In hadronic collisions the colour reconnection mostly aims at a resurrection of the colour correlation between different hard partonic interactions. In the Monte Carlo modelling of MPIs, different hard partonic scatters are layered on top of each other without a clear understanding of how to introduce a preconfined state when comoving partons from different scattering centres should also lead to ‘closeness’ in colour space, i.e. to short colour lines between those partons. The importance of the effect has first been observed in [18]. The colour reconnection leads to a decrease of the charged multiplicity for a given partonic configuration and hence an increase of the average transverse momentum per charged particle. The effect gets stronger with denser states, e.g. as we increase the CM energy of the hadronic collider.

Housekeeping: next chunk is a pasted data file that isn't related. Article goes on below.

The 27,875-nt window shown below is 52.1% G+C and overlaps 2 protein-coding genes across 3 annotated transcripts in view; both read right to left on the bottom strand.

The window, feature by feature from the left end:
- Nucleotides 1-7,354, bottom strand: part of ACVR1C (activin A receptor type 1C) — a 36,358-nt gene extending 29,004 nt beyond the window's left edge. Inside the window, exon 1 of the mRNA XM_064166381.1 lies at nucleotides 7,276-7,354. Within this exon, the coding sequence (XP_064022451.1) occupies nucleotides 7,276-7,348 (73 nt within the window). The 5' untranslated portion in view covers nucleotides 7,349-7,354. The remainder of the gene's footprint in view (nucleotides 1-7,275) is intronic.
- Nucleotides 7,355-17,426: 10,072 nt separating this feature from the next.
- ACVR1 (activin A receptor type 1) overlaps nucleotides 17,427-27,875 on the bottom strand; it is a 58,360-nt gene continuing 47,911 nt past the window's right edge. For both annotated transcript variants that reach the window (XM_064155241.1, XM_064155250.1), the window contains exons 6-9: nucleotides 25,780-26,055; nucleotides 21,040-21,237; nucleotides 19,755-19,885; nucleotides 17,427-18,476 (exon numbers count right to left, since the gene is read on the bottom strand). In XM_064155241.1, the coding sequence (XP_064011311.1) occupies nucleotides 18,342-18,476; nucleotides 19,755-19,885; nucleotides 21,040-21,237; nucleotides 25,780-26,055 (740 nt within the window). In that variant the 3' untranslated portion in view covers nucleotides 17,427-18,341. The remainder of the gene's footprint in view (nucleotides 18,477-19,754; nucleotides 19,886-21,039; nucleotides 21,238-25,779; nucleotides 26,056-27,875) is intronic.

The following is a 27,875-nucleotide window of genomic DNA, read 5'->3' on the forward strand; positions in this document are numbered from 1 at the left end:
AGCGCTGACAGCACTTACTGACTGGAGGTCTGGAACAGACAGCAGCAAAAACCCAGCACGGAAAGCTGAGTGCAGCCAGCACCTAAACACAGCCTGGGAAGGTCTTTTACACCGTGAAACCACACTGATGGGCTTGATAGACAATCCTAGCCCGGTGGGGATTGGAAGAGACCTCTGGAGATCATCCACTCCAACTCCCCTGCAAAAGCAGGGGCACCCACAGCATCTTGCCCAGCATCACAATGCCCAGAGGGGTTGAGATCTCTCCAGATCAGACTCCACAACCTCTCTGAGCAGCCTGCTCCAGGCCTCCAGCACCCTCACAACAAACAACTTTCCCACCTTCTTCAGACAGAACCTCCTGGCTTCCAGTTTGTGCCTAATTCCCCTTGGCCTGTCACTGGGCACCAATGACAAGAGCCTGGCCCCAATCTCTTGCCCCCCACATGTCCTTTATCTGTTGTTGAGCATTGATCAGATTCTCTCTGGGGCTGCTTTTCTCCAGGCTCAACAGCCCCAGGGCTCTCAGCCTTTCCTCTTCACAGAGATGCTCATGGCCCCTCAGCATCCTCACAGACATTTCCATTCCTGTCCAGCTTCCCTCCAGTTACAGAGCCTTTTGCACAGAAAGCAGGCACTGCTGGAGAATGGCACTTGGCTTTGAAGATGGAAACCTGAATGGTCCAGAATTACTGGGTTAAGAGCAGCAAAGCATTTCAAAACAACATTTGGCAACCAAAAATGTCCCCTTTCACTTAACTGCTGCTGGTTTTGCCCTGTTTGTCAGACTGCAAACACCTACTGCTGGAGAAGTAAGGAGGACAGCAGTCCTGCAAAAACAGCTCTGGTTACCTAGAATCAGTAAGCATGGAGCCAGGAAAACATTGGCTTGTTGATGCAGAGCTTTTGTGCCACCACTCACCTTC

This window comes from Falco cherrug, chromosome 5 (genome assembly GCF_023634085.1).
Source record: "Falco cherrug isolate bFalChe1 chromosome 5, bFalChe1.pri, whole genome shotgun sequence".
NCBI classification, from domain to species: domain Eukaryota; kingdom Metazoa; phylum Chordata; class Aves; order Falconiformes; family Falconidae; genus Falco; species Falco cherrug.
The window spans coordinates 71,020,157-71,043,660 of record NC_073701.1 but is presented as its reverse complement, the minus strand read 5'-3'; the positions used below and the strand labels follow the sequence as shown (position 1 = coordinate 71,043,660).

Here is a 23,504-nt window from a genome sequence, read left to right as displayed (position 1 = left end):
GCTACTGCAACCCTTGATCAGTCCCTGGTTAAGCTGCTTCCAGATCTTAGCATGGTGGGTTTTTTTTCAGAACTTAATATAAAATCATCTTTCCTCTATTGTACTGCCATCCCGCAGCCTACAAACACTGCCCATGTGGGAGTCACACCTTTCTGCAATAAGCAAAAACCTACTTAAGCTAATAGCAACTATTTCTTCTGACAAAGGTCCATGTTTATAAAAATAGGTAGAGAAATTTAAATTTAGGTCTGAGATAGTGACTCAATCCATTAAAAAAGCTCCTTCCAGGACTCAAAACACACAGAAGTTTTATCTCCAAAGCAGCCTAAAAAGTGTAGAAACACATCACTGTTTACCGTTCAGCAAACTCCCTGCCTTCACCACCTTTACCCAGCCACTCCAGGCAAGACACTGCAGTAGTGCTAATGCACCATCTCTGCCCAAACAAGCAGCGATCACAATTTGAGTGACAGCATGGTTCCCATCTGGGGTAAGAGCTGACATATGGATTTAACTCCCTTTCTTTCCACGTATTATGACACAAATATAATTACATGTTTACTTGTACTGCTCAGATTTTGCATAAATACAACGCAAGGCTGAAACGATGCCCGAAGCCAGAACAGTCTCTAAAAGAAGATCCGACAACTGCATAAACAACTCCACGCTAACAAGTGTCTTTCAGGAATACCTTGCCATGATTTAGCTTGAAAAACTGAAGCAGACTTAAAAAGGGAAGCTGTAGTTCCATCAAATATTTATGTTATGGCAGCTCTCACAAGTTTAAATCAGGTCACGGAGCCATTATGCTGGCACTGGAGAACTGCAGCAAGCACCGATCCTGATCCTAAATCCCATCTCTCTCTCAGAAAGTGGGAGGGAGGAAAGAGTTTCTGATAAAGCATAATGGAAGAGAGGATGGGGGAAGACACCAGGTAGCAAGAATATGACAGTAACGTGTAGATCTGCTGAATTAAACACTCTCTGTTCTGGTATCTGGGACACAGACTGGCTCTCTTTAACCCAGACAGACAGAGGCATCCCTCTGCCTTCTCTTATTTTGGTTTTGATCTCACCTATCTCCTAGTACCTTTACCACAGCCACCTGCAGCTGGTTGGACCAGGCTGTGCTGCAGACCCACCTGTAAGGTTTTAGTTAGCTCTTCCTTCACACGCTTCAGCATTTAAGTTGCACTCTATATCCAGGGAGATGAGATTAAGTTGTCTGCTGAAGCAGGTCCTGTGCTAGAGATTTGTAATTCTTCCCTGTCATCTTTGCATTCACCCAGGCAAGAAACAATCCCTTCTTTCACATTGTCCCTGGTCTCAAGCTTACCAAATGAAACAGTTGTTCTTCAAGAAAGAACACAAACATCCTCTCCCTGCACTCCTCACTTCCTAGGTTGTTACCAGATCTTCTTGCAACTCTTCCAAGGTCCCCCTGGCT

The effects of colour reconnection have also been studied in the context of \(\mathrm{W}^+\mathrm{W}^\) production at LEP2 [19, 20]. Due to the large spacetime overlap of the decaying bosons the two hadronic systems may be in contact with each other which leads to colour interchange and can cause one quark of the \(\mathrm{W}^+\) boson to hadronize together with an antiquark of the \(\mathrm{W}^\) boson.
2.1 The colour reconnection model in Herwig